Asylum Housing Tycoon Is Among The UK's Wealthiest Here's What Conditions Are Like Inside The Properties His Company Runs

Author: Melanie Griffiths

(MENAFN- The Conversation) The Sunday Times rich list is a stark symbol of the growing inequality in the UK. As many people face worsening living conditions , a small few are becoming ever richer. Among them for the first time this year is Graham King, an Essex businessman who has accumulated a £750 million fortune , partly through taxpayer-funded government contracts.

King's business empire includes Clearsprings Ready Homes , which has provided asylum accommodation to the Home Office since 2000. Clearsprings currently receives a whopping £3.5 million a day for asylum housing and transportation, even though the company has long been accused of providing substandard and unsafe accommodation.

The Guardian reported in 2019 that hundreds of asylum seekers were crammed into Clearsprings accommodation which was overrun by cockroaches, rats and mice . Lawyers described the sites as“depraved” and likely unfit for human habitation. One said the conditions appeared to breach environmental health laws as well as statutory rules on overcrowding.

Two years later, the Guardian exposed similarly squalid conditions in Clearsprings-managed asylum flats and hotels. They described cramped rooms with damp and mould, rodents and cockroaches, broken appliances, intermittent power and hot water, and water leaking through the walls and ceilings. At the time, Clearsprings said:“Clearsprings Ready Homes works closely with its delivery partners to ensure that safe, habitable and correctly equipped accommodation is provided. Whenever issues are raised, or defects are identified, Ready Homes will undertake a full investigation and ensure that those issues are addressed.”

Clearsprings also runs the notorious Napier Barracks, a former military barracks in Kent that began housing asylum seekers in 2020. The site has faced concerns over unsanitary and overcrowded conditions, and reports of intimidation and mistreatment of residents. There have also been many incidents of self-harm and suicide attempts.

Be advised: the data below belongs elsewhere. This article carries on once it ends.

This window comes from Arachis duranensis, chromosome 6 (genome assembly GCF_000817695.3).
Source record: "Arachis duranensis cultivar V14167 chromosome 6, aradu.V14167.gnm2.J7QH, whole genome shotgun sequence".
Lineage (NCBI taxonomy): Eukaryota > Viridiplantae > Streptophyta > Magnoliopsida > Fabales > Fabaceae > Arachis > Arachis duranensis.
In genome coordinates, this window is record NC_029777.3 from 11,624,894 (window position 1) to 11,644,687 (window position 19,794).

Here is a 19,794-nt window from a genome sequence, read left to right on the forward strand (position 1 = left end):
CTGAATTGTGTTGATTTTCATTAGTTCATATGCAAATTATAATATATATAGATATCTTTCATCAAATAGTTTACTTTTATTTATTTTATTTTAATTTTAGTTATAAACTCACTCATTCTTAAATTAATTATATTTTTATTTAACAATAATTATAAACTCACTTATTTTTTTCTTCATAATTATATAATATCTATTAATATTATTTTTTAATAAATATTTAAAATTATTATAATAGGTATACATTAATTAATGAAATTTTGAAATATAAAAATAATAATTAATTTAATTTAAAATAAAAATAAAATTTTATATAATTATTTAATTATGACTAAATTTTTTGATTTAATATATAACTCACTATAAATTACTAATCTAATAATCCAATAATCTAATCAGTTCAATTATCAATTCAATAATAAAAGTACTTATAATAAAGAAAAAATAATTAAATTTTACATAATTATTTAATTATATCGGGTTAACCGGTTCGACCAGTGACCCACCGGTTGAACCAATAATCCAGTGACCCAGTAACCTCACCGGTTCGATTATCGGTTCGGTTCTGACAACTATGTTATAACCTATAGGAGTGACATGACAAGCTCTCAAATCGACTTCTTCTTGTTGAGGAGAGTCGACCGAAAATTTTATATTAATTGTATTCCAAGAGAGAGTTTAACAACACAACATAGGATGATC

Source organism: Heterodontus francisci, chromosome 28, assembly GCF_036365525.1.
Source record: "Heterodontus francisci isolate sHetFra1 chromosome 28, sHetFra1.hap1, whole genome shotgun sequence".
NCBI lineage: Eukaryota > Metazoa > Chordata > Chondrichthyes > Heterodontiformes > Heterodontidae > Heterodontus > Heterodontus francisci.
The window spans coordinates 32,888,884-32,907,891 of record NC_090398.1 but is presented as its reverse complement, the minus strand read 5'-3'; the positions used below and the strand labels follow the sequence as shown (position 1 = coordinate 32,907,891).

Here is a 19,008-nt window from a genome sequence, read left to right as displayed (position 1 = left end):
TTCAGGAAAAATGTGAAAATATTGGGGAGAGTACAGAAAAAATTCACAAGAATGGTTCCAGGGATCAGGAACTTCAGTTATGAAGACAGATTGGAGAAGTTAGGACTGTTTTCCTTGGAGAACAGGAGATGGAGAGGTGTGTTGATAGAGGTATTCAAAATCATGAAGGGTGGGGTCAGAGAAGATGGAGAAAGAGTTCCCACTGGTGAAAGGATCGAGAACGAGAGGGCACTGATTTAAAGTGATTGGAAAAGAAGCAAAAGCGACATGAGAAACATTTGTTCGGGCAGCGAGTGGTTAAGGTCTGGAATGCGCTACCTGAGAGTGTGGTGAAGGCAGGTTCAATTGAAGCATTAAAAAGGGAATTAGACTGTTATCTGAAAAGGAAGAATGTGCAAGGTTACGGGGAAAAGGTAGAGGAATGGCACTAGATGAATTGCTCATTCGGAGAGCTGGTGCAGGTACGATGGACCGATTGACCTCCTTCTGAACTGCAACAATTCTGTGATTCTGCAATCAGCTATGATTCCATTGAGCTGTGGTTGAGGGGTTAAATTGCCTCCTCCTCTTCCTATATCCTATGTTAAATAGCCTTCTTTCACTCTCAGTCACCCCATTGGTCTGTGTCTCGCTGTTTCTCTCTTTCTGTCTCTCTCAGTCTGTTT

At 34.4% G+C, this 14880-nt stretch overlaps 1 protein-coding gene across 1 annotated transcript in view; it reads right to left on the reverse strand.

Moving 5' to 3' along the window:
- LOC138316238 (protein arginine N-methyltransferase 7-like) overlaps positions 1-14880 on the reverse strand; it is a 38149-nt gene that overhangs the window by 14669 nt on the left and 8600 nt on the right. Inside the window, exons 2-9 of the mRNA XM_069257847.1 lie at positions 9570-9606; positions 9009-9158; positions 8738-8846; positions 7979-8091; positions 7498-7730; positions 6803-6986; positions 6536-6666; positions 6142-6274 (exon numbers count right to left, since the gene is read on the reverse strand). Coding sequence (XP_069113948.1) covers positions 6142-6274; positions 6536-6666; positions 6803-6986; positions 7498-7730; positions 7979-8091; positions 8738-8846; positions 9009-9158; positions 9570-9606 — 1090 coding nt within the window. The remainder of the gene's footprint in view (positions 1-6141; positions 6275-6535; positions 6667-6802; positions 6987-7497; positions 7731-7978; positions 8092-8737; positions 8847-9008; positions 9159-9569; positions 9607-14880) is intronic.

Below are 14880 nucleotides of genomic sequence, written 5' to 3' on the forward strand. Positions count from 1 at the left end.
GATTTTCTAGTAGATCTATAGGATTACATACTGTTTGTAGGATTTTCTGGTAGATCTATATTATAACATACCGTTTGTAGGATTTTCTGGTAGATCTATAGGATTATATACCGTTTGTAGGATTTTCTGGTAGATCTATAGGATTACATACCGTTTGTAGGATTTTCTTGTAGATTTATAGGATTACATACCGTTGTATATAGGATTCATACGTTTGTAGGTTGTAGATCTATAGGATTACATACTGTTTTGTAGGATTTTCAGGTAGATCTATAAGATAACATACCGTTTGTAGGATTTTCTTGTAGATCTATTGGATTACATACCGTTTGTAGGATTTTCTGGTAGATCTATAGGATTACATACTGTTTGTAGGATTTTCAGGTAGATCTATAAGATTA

The independent immigration watchdog found multiple problems at Napier, including a“decrepit” isolation block unfit for habitation . The watchdog concluded that the site was unsuitable for long-term use . The conditions were so bad that former Conservative immigration minister Caroline Nokes accused the government of using such barracks to make the UK “as difficult and inhospitable as possible” for asylum seekers.

The high court found in 2021 that the conditions at Napier were inadequate and put people at risk of fire and contracting COVID, and that the Home Office employed unlawful practices in housing asylum seekers there. The court heard from public health experts who described a lack of ventilation, run-down buildings, fire risks and filthy conditions .

Despite these findings, the site continues to be used to house asylum seekers. A re-inspection in March 2022 found improvements, but still highlighted the“the poor condition” of the dormitories.

Read more: Deaths and abuse in UK immigration detention – my research shows extent of mental health problem

Clearsprings also runs Wethersfield asylum centre, which opened in July 2023 on the site of a former RAF airfield in Essex. The site has been criticised for detention-like settings, lack of privacy, inadequate healthcare and causing mental distress . The site also poses risks of unexploded ordnance, radiological contamination, inadequate storage of hazardous substances and contamination from poisonous gases.